Bir Singh vs Mukesh Kumar - Important Supreme Court Judgment 2019

 Bir Singh versus Mukesh Kumar - Important Supreme Court Judgment 2019

On 6th February, 2019, in the case of Bir Singh v. Mukesh Kumar [Criminal Appeal Nos.230- 231 of 2019], the question for consideration was whether the payee of a cheque is disentitled to the benefit of the presumption under Section 139 of the Negotiable Instruments Act, of a cheque duly drawn, having been issued in discharge of a debt or other liability, only because he is in a fiduciary relationship with the person who has drawn the cheque.

It was held that “the onus to rebut the presumption under Section 139 that the cheque has been issued in discharge of a debt or liability is on the accused and the fact that the cheque might be post dated does not absolve the drawer of a cheque of the penal consequences of Section 138 of the Negotiable Instruments Act.” The Supreme Court held that “a meaningful reading of the provisions of the Negotiable Instruments Act including, in particular, Sections 20, 87 and 139, makes it amply clear that a person who signs a cheque and makes it over to the payee remains liable unless he adduces evidence to rebut the presumption that the cheque had been issued for payment of a debt or in discharge of a liability. It is immaterial that the cheque may have been filled in by any person other than the drawer, if the cheque is duly signed by the drawer. If the cheque is otherwise valid, the penal provisions of Section 138 would be attracted.”

It was further held that “if a signed blank cheque is voluntarily presented to a payee, towards some payment, the payee may fill up the amount and other particulars. This in itself would not invalidate the cheque. The onus would still be on the accused to prove that the cheque was not in discharge of a debt or liability by adducing evidence.” The Supreme Court held that “the existence of a fiduciary relationship between the payee of a cheque and its drawer, would not disentitle the payee to the benefit of the presumption under Section 139 of the Negotiable Instruments Act, in the absence of evidence of exercise of undue influence or coercion.” The Supreme Court observed that “even a blank cheque leaf, voluntarily signed and handed over by the accused, which is towards some payment, would attract presumption under Section 139 of the Negotiable Instruments Act, in the absence of any cogent evidence to show that the cheque was not issued in discharge of a debt.”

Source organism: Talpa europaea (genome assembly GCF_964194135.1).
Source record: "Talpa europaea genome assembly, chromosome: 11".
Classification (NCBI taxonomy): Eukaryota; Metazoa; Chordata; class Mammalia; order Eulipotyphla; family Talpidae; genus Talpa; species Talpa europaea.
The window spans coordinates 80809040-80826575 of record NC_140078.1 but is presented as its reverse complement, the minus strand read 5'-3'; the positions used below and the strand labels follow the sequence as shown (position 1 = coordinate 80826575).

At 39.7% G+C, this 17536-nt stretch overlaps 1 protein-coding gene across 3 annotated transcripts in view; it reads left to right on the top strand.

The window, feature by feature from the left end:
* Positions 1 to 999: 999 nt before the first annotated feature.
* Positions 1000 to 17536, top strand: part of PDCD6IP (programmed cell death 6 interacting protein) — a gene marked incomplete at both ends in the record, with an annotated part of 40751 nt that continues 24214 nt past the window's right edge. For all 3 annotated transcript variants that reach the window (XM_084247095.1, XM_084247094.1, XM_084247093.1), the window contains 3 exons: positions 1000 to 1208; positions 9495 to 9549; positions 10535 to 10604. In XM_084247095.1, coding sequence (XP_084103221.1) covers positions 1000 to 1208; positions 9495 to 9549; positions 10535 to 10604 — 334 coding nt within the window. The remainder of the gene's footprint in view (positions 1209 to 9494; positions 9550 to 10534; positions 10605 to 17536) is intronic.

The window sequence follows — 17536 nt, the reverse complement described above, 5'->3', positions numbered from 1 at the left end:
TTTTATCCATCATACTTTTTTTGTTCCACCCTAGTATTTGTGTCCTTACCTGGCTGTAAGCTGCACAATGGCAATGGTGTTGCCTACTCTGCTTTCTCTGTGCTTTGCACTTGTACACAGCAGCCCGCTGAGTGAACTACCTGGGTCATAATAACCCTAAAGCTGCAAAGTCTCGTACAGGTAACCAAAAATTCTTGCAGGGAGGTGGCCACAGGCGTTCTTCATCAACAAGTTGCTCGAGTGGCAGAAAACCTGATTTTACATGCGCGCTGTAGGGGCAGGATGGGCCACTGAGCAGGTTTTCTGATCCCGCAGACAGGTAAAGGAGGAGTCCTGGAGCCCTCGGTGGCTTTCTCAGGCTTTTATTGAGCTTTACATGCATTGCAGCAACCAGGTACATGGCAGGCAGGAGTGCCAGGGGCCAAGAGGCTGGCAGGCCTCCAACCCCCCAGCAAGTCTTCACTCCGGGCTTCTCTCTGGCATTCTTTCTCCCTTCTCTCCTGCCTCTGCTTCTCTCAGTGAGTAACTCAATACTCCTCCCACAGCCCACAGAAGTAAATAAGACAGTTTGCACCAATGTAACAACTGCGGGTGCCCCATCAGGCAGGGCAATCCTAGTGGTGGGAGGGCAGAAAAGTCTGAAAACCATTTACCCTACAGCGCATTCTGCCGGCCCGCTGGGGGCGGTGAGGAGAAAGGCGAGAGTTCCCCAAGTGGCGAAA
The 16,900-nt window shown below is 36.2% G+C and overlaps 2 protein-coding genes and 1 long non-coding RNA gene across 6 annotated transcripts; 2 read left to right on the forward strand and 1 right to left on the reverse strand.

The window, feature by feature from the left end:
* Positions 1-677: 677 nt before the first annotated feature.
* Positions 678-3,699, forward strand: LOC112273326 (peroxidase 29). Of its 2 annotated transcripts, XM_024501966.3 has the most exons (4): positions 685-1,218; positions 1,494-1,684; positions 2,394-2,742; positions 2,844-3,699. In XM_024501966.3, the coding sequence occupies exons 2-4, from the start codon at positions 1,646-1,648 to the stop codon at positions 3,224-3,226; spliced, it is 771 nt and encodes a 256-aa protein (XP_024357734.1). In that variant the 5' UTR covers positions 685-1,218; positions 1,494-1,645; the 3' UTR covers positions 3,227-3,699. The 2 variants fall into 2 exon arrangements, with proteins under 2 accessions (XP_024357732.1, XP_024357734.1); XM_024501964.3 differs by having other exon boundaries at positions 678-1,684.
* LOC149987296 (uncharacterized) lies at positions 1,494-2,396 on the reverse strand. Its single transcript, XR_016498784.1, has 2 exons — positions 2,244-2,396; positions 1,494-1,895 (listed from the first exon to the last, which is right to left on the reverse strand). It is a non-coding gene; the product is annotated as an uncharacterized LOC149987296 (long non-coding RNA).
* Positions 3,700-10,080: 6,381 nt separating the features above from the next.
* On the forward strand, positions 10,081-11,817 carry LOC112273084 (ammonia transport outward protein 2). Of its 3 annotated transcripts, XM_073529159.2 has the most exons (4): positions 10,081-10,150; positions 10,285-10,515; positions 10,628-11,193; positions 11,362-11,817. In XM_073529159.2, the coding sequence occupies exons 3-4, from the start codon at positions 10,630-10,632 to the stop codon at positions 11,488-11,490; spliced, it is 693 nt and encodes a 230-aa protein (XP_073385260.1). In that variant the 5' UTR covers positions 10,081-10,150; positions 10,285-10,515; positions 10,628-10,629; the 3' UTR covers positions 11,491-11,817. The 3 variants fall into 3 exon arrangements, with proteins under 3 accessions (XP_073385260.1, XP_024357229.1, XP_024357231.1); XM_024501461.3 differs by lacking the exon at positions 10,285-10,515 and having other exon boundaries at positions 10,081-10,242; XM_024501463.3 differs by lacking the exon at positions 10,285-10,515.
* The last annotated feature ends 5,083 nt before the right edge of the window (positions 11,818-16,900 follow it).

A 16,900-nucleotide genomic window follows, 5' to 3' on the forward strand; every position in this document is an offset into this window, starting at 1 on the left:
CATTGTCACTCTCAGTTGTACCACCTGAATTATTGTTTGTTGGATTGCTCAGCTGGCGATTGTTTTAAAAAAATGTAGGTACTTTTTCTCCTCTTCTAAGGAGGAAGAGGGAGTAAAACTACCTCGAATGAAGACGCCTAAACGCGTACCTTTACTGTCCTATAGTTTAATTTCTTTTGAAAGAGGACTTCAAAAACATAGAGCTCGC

In the absence of any finding that the cheque in question was not signed by the respondent-accused or not voluntarily made over to the payee and in the absence of any evidence with regard to the circumstances in which a blank signed cheque had been given to the appellant-complainant, the Supreme Court held that “it may reasonably be presumed that the cheque was filled in by the appellant-complainant being the payee in the presence of  the respondent-accused being the drawer, at his request and/or with his acquiescence. The subsequent filling in of an unfilled signed cheque is not an alteration. There was no change in the amount of the cheque, its date or the name of the payee. The High Court ought not to have acquitted the respondent-accused of the charge under Section 138 of the Negotiable Instruments Act.”

It was held that “the High Court patently erred in holding that the burden was on the appellant-complainant to prove that he had advanced the loan and the blank signed cheque was given to him in repayment of the same.” The finding of the High Court that the case of the appellant-complainant became highly doubtful or not beyond reasonable doubt was held to be “patently erroneous.”

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